It is apparent that the U.S. Pat. No. 4,304,584 was concerned with the utilization of relatively large silver halide particles within a thin skin glass of a composite body, since the large particles required less mechanical stress to effect the elongation thereof and further, since such particles resisted the tendency to respheroidize. However, we have observed that higher dichroic ratios of greater than 15:1 and even exceeding 60:1, representing increased polarization, are obtainable by elongating relatively small silver particles having a diameter of less than about 500 Å. Further, we have learned that it is necessary to utilize particles having a diameter of less than about 500 Å and preferably less than 200 Å in order to eliminate the effects of light scattering, which is produced by larger particles, and which cannot be tolerated in many optical and ophthalmic applications.
We have further learned that if the particles are in the form of silver-halide, haze levels suitable for optical and ophthalmic applications can be achieved if the particle sizes are less than 200 Å in diameter. Also, dichroic ratios in excess of 40 can be achieved when silver halide particles less than 600 Å diameter are elongated and reduced to silver metal by heat treatment in a reducing atmosphere.
One problem, however, encountered with the utilization of such smaller particles of 500 Å or less, is the fact that higher stresses, often greater than 10,000 psi, are required to elongate such particles to a degree necessary to provide the desired high dichroic ratio, which may be on the order of 40 or greater. In contrast, normal redraw operations may be performed under stresses of less than 1000 psi, and when the stress is increased above 1500 psi the glass has a tendency to rupture or break during the redraw process.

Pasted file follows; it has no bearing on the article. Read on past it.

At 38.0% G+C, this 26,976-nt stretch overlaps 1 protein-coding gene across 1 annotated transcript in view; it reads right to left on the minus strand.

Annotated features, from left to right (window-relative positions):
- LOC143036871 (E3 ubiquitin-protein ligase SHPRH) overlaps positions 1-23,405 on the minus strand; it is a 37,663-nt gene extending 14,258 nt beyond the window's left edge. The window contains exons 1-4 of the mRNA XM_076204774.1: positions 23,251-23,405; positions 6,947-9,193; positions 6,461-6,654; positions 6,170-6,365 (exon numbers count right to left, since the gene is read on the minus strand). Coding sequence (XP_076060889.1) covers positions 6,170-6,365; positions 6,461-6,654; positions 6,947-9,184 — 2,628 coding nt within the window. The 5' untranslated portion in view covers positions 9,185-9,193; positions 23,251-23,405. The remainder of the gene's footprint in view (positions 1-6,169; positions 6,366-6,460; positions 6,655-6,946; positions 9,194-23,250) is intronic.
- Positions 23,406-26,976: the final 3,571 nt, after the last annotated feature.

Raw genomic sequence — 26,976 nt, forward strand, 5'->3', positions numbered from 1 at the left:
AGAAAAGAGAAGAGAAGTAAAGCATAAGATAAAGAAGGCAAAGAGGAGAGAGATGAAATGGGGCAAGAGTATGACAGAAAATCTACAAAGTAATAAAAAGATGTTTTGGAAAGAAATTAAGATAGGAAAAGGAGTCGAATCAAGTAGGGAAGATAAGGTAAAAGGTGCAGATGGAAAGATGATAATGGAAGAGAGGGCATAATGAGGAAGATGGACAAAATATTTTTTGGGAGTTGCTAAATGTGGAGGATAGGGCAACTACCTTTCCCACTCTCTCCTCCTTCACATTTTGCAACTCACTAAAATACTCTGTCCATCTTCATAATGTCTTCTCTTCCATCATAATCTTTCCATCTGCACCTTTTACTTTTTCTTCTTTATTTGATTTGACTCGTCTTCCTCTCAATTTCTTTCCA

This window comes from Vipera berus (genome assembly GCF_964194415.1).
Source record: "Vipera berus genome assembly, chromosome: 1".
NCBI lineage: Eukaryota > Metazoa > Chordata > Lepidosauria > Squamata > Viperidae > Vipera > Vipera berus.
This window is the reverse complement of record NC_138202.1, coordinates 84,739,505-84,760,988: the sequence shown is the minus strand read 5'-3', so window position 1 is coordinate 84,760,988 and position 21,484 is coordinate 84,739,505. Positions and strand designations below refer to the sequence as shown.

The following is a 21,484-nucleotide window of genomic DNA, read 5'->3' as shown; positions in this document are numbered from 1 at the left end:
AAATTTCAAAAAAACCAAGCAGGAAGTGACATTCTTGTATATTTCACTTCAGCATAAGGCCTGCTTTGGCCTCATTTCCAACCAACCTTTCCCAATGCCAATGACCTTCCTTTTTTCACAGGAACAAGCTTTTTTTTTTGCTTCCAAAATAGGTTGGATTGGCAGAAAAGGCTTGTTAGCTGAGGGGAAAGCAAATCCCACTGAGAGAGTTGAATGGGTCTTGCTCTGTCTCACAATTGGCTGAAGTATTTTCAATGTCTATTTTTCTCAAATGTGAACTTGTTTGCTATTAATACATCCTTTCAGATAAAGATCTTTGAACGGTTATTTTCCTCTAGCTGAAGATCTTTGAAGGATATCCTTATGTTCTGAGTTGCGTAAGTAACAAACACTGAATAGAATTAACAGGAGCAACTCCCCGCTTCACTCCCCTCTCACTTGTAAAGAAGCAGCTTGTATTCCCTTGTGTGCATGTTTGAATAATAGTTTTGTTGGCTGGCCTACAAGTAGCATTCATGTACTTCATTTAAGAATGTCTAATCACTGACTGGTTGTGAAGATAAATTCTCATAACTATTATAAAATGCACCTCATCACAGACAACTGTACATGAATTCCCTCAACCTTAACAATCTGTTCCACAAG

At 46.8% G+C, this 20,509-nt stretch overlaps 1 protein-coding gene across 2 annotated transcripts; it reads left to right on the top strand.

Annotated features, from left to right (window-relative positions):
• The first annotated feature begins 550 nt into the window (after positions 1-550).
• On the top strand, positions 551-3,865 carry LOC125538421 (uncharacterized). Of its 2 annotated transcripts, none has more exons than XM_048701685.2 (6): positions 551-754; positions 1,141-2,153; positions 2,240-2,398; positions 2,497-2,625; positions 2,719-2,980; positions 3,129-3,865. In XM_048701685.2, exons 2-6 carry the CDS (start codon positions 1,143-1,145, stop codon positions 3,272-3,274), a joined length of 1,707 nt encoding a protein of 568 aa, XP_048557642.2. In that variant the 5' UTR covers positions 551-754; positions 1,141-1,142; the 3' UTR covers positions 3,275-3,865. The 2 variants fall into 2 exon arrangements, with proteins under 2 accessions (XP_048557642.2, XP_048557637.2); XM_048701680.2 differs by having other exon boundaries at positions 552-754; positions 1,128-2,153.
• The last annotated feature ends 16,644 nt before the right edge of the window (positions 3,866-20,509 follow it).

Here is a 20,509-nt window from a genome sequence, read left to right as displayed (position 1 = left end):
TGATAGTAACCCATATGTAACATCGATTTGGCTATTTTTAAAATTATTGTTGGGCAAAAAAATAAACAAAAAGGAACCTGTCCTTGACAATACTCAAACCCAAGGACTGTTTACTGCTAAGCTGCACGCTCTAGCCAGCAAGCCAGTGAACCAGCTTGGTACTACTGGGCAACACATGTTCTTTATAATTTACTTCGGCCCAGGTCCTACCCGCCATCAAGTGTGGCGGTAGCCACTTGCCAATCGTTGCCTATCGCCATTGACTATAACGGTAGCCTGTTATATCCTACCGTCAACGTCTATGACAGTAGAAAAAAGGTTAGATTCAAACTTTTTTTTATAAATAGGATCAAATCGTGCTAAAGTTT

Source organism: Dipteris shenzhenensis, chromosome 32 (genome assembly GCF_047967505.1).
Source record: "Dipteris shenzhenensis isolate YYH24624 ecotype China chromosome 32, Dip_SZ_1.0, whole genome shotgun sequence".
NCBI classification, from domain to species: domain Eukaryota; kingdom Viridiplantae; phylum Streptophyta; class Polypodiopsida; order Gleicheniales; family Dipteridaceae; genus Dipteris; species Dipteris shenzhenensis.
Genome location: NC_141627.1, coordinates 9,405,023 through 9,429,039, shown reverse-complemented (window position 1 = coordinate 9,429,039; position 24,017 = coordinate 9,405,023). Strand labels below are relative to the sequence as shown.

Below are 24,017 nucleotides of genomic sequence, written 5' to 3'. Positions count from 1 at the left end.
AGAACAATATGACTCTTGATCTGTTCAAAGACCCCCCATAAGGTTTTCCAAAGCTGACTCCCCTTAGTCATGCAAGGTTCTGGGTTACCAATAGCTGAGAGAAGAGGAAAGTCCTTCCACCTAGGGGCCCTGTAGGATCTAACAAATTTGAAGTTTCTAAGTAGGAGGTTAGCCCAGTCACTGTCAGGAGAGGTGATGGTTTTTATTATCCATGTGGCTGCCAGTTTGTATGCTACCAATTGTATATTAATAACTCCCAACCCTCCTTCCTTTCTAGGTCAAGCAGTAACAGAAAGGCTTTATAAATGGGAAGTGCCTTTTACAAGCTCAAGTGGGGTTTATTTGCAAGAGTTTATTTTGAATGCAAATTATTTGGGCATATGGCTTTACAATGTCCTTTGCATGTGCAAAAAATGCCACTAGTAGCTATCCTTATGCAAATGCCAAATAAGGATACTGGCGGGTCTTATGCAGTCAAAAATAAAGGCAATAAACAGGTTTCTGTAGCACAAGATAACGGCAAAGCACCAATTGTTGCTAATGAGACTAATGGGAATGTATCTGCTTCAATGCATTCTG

It thus has been an object of the present invention to provide an improved method of drawing or redrawing glass having silver or silver halide particles of less than about 500 Å or 200 Å, respectively, with tensile stresses of greater than 2500 psi so as to elongate said silver or silver halide particles, hereinafter called silver-containing particles, without rupturing or breaking the glass draw.
In its simplest form, the present invention sets forth a method of making polarizing glasses having high dichroic ratios by drawing glass having relatively small silver-containing particles under relatively high stress and elongating such particles during the drawing process without rupturing the glass draw. In view of the fact that breakage or rupture of the draw is usually the result of a concentration of tensile stresses adjacent to a surface flaw, the potentially polarizing glass is coated with a glass of substantially lower viscosity so that during the elongation process, very little tensile stress will exist at the surface of the draw, thereby virtually eliminating such breakage.
FIG. 1 is a schematic perspective view illustrating the drawing of laminated polarizing glasses in accordance with the present invention.
FIG. 2 is a graph illustrating relative viscosities between core and skin glasses.
Referring now to the drawings, and particularly FIG. 1, a schematic illustration of a glass drawing process embodying the present invention is shown. Although the drawing process is shown with respect to a redraw blank, the drawing and stretching of the laminated polarizing glasses is equally applicable to the drawing of molten laminated polarizing glasses emanating from a composite glass feeder such as disclosed in U.S. Pat. No. 3,582,306 or laminated sheet glass formers disclosed in U.S. Pat. Nos. 4,204,027 and 4,214,886. The redraw blank 10 is shown comprising a potentially polarizing core glass 12 and a skin glass 14. The blank 10 passes through a hot zone of a redraw furnace represented by arrow 16, wherein the blank is heated and stretched under tension by pulling rolls 18 into a laminated polarizing glass sheet or strip 20.